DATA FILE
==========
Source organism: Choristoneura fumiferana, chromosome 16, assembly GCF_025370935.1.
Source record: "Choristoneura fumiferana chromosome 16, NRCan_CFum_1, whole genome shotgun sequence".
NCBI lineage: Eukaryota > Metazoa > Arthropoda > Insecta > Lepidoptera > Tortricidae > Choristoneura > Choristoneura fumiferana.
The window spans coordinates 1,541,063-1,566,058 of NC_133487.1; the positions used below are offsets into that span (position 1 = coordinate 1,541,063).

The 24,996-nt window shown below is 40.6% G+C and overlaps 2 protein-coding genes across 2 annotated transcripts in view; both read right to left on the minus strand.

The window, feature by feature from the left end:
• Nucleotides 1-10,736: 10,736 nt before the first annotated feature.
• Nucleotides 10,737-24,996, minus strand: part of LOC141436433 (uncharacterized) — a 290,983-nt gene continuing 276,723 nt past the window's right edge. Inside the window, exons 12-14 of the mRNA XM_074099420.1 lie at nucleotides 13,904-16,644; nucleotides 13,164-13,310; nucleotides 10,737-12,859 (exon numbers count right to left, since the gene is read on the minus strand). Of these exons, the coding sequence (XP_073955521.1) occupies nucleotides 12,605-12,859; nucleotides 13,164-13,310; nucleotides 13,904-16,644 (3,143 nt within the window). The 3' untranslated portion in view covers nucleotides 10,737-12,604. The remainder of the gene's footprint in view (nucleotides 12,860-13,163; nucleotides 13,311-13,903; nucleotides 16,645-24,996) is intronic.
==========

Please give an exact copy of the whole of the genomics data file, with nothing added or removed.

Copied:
Source organism: Choristoneura fumiferana, chromosome 16, assembly GCF_025370935.1.
Source record: "Choristoneura fumiferana chromosome 16, NRCan_CFum_1, whole genome shotgun sequence".
NCBI lineage: Eukaryota > Metazoa > Arthropoda > Insecta > Lepidoptera > Tortricidae > Choristoneura > Choristoneura fumiferana.
The window spans coordinates 1,541,063-1,566,058 of NC_133487.1; the positions used below are offsets into that span (position 1 = coordinate 1,541,063).

The 24,996-nt window shown below is 40.6% G+C and overlaps 2 protein-coding genes across 2 annotated transcripts in view; both read right to left on the minus strand.

The window, feature by feature from the left end:
• Nucleotides 1-10,736: 10,736 nt before the first annotated feature.
• Nucleotides 10,737-24,996, minus strand: part of LOC141436433 (uncharacterized) — a 290,983-nt gene continuing 276,723 nt past the window's right edge. Inside the window, exons 12-14 of the mRNA XM_074099420.1 lie at nucleotides 13,904-16,644; nucleotides 13,164-13,310; nucleotides 10,737-12,859 (exon numbers count right to left, since the gene is read on the minus strand). Of these exons, the coding sequence (XP_073955521.1) occupies nucleotides 12,605-12,859; nucleotides 13,164-13,310; nucleotides 13,904-16,644 (3,143 nt within the window). The 3' untranslated portion in view covers nucleotides 10,737-12,604. The remainder of the gene's footprint in view (nucleotides 12,860-13,163; nucleotides 13,311-13,903; nucleotides 16,645-24,996) is intronic.